NASA has revealed on Thursday that its Kepler space mission has found the first planet that is nearly the size of the Earth in the habitable zone.

The Kepler space telescope has been hunting for new exoplanets over the past several years and identifies potential planets by observing periodic dips in the stars' brightness.

The newly found planet, dubbed Kepler-452b, is around a sun-like star and to date is the smallest known planet orbiting in the habitable zone of a G2-type star. The so-called habitable zone refers to the area around a star where liquid water could pool on an orbiting planet's surface.

The super-Earth-size planet is 60 percent larger in diameter than Earth and while its composition and mass are yet to be determined, earlier research suggests that planets of this size are likely rocky.

The Kepler-452b also has a 385 day-orbit, 5 percent longer compared with that of the Earth's. It is likewise 5 percent farther from its parent star compared with the distance between the Earth and the sun. Its parent star, Kepler-452 is 6 billion years old or 1.5 billion years older than the solar system's sun and is 20 percent brighter albeit is has the same temperature as the sun.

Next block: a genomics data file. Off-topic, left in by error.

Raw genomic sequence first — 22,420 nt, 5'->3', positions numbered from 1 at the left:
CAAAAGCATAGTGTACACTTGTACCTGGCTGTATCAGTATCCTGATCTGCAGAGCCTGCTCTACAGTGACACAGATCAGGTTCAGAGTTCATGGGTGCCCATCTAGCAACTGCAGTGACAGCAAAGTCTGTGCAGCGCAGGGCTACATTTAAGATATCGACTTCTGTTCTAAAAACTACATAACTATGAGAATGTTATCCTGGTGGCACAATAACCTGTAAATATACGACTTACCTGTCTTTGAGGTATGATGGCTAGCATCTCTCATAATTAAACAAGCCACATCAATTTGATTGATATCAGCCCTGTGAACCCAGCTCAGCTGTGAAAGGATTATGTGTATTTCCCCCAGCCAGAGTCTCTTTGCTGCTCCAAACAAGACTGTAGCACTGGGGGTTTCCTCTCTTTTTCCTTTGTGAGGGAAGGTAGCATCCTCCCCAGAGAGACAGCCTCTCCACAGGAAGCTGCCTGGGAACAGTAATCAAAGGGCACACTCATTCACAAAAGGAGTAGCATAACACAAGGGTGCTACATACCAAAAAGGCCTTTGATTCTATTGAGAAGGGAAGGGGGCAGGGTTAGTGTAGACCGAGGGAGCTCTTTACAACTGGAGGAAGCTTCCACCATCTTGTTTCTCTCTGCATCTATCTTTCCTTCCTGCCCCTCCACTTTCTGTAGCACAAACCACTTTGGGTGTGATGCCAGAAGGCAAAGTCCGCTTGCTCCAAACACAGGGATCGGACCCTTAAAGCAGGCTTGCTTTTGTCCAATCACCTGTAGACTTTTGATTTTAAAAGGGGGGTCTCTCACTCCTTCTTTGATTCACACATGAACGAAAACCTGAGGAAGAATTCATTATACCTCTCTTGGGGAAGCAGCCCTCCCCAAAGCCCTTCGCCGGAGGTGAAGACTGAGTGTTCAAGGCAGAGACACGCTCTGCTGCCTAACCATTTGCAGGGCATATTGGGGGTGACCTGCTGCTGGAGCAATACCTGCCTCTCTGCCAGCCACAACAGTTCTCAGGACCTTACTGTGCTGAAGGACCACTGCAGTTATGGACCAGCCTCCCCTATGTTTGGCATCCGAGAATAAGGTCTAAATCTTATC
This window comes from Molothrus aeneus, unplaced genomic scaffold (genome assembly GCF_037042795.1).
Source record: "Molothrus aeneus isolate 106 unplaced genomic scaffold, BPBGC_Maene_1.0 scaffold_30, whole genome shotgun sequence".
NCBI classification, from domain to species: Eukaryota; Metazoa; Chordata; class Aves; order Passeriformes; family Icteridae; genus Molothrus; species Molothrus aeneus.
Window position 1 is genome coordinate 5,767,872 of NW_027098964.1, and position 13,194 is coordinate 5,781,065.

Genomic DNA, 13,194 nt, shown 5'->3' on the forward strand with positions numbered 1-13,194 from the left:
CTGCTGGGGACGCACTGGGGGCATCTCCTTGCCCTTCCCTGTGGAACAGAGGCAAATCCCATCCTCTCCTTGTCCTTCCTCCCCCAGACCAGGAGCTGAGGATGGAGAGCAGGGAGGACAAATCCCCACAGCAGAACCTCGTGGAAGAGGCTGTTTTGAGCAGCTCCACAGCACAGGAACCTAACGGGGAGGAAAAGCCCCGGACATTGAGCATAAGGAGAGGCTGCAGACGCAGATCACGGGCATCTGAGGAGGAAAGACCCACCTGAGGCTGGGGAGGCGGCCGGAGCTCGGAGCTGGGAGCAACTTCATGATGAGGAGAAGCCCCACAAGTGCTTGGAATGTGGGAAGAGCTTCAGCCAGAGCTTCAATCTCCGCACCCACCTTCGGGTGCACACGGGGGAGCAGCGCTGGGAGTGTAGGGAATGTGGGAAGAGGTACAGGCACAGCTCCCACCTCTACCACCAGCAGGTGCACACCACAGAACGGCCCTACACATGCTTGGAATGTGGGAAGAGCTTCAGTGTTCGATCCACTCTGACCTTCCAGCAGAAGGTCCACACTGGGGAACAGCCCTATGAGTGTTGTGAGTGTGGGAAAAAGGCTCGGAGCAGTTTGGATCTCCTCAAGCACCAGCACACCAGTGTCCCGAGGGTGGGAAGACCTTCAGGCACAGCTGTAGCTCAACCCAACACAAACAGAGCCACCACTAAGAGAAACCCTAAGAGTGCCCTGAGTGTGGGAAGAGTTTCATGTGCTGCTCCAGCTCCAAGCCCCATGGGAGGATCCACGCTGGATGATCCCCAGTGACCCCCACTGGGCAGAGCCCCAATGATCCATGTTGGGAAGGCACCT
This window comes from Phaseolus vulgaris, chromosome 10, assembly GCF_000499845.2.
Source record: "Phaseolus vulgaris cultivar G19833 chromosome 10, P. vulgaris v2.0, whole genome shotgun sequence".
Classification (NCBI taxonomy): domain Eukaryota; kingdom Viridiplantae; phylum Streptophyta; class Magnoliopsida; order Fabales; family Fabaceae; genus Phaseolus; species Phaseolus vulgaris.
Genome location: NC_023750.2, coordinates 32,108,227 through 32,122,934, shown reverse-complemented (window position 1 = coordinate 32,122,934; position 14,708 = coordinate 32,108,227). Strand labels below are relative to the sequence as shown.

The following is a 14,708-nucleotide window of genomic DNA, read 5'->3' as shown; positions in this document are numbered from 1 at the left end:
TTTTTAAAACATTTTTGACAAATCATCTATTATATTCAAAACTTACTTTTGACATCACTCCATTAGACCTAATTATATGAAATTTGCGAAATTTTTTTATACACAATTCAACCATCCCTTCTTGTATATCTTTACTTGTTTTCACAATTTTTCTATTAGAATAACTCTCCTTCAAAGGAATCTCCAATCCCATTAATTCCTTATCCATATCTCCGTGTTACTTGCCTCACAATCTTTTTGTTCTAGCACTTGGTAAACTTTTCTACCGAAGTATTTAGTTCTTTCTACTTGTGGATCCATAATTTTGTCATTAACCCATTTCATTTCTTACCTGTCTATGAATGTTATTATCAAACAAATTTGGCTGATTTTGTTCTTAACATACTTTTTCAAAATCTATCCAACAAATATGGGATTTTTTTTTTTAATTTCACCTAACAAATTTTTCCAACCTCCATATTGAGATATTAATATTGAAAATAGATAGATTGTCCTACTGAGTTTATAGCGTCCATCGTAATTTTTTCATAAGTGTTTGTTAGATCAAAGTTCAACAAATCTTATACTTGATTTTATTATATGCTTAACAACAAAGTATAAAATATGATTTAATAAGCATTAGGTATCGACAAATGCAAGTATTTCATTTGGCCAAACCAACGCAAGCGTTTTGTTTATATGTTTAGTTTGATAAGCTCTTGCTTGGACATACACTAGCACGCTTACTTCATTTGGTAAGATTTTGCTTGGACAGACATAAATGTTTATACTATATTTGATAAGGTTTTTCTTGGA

Jon Jenkins, from NASA's Ames Research Center who led the team that discovered the new planet, said that the Kepler-452B can be thought of as an older and bigger cousin of the Earth giving scientists an opportunity to understand and reflect on the evolving environment of our planet.

Jenkins added that it is awe-inspiring to think that the planet has been in the habitable zone of its star for 6 billion years, which is longer compared with the Earth, and this length of time provides substantial opportunity for life to emerge if all the crucial conditions and ingredients for life exist on the planet.

"On the 20th anniversary year of the discovery that proved other suns host planets, the Kepler exoplanet explorer has discovered a planet and star which most closely resemble the Earth and our Sun," said NASA's Science Mission Directorate associate administrator John Grunsfeld,. "This exciting result brings us one step closer to finding an Earth 2.0."

The Kepler-452 system was found in the constellation Cygnus and is located 1,400 light-years away. The findings were presented in the seventh Kepler Candidate Catalog. The discovery will also be submitted for publication in the Astrophysical Journal.

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